Seventeen attorneys-general from 17 states and the District of Columbia, are demanding the compulsory recall of Hyundai and Kia’s vehicles manufactured from 2011 to 2022. Led by the attorney-general of California, Rob Bonta, the coalition of attorneys-general urged the National Highway Traffic Safety Administration (NHTSA) to recall the vehicles because of the high incidents of theft common to them.
Bonta said the Hyundai and Kia vehicles manufactured within the specified years are easy to steal and that this is putting the public at risk. Apart from the fact that vehicle owners lose their cars to thieves, the robbers often drive the cars recklessly on the road, leading to violent crashes and significant loss of lives. He said the NHTSA should mandate the recall of the cars to enable the manufacturers to improve their security features against theft.
Bonta had alleged that the automakers failed to address security concerns even though they are aware that thieves easily bypassed ignition switches to take advantage of the lack of engine immobilizers to steal the cars.
He stated that “following the companies’ continued failure to take adequate steps to address the alarming rate of theft of their vehicles,” the vehicles “whose easily bypassed ignition switches and lack of engine immobilizers make them particularly vulnerable to theft” should be recalled.
In its response to the letter written by the attorneys-general, the NHTSA said that if it can be proven that the vehicle manufacturers intentionally failed to safeguard their vehicles against theft, then the matter is outside the control of the agency and actually within the purview of law enforcement agencies.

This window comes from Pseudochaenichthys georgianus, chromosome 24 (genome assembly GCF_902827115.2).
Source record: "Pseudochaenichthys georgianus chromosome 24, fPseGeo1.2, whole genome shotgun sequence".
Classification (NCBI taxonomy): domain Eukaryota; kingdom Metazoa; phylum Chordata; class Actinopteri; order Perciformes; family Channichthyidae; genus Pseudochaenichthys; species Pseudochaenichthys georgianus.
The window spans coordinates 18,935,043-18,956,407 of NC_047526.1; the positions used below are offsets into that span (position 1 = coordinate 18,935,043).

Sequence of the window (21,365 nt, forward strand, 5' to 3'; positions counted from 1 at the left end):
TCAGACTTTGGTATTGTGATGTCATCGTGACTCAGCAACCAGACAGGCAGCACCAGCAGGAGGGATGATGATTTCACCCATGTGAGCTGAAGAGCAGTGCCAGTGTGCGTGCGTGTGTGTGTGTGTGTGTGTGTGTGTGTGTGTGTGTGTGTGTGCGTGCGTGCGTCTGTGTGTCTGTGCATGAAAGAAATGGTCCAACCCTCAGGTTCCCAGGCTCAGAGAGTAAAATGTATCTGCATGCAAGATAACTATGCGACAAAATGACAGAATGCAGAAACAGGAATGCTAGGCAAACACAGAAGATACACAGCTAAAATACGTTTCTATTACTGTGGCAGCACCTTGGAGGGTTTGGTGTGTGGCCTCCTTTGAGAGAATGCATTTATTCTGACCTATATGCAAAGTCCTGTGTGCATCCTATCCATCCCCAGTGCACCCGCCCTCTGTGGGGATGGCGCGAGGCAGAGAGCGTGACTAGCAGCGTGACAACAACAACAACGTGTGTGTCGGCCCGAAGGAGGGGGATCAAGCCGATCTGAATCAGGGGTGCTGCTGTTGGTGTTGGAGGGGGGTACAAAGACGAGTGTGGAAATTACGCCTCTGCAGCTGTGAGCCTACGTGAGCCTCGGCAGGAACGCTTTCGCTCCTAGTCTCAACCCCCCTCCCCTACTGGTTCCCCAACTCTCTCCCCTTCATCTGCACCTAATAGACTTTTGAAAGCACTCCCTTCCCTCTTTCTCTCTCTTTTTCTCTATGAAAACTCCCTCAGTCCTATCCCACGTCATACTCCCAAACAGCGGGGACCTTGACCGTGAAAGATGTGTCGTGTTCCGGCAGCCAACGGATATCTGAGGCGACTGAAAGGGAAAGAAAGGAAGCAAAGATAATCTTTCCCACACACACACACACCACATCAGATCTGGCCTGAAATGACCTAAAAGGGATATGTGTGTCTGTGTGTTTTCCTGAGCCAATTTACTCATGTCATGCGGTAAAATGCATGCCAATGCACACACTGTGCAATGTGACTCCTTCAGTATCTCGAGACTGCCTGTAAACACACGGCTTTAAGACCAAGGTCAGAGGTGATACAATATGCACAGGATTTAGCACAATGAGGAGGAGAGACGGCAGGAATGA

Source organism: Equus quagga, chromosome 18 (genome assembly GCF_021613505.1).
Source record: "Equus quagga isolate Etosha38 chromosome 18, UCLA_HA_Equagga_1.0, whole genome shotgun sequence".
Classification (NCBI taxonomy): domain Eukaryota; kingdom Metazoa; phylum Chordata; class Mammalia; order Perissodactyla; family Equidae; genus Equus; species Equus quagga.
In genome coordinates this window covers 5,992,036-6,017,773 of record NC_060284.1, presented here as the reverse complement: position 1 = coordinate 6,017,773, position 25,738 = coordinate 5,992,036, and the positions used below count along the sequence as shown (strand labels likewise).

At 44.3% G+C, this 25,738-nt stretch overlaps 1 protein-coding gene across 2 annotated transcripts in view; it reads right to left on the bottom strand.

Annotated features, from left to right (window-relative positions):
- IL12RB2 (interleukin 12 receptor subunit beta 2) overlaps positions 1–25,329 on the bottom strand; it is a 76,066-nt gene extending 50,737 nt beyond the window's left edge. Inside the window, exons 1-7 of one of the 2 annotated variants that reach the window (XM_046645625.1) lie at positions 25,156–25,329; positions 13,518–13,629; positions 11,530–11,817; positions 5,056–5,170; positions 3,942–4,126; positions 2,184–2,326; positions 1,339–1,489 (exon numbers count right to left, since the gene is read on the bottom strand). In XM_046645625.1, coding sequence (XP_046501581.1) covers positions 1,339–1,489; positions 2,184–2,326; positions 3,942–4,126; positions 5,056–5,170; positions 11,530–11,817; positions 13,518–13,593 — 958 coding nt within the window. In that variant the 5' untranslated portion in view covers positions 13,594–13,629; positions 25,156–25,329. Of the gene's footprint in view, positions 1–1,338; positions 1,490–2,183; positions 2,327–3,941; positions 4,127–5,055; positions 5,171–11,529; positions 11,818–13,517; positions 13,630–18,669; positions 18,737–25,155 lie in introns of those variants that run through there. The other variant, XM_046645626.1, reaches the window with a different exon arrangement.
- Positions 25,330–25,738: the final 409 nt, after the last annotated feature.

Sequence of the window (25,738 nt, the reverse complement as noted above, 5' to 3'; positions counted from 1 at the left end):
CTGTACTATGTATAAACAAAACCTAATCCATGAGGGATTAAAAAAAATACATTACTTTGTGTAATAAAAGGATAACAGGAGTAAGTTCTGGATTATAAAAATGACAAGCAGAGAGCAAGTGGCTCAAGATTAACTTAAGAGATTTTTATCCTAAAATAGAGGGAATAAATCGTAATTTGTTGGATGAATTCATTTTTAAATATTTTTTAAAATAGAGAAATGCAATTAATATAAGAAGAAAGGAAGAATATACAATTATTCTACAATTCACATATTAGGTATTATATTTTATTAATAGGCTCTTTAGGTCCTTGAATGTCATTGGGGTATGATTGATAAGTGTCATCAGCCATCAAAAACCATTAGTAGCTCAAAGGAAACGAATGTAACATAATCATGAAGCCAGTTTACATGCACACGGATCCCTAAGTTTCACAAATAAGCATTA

“This particular matter involves intentional criminal conduct under the purview of law enforcement authorities,” the NHTSA stated. “However, since last year, NHTSA has repeatedly met with Hyundai and Kia to discuss the causes contributing to the theft vulnerability, review the scope of differing software and hardware in the affected models, and receive regular updates on the companies’ action plans.”
The concerns of the coalition of attorneys-general became more worrisome when thieves filmed themselves stealing Hyundai and Kai vehicles. Some people also joined the excitement to unlock and drive others’ cars away to prove the vehicles can be exploited or stolen. To this end, some insurance companies refused to insure the affected Hyundai and Kia models in areas where theft is very common.
Hyundai responded that all vehicles manufactured from November 2021 will have their engine immobilizers standardized and that a software upgrade will be executed on all the cars. It explained that the models most prone to theft were entry-level models with no anti-theft security features.
“A subset of Hyundai vehicles on the road in the U.S. today – primarily ‘base trim’ or entry-level models – are not equipped with push-button ignitions and immobilizing anti-theft devices,” Hyundai disclosed. “It is important to clarify that an engine immobilizer is an anti-theft device and these vehicles are fully compliant with federal anti-theft requirements. Thieves discovered a specific method by which to bypass the vehicles’ security features and then documented and promoted their exploits on TikTok and other social media channels.”
On its own part, Kia said a free and enhanced security software upgrade will be pushed out to all Kia owners and that steering wheel locks will be provided to them at no costs whatsoever. It said more than 165,000 eligible customers have had software upgrades with nearly two million more on the line for the enhancement. The automaker said more than 45,000 free steering wheel locks have been provided to owners of Kia vehicles and that more will be provided as they are needed.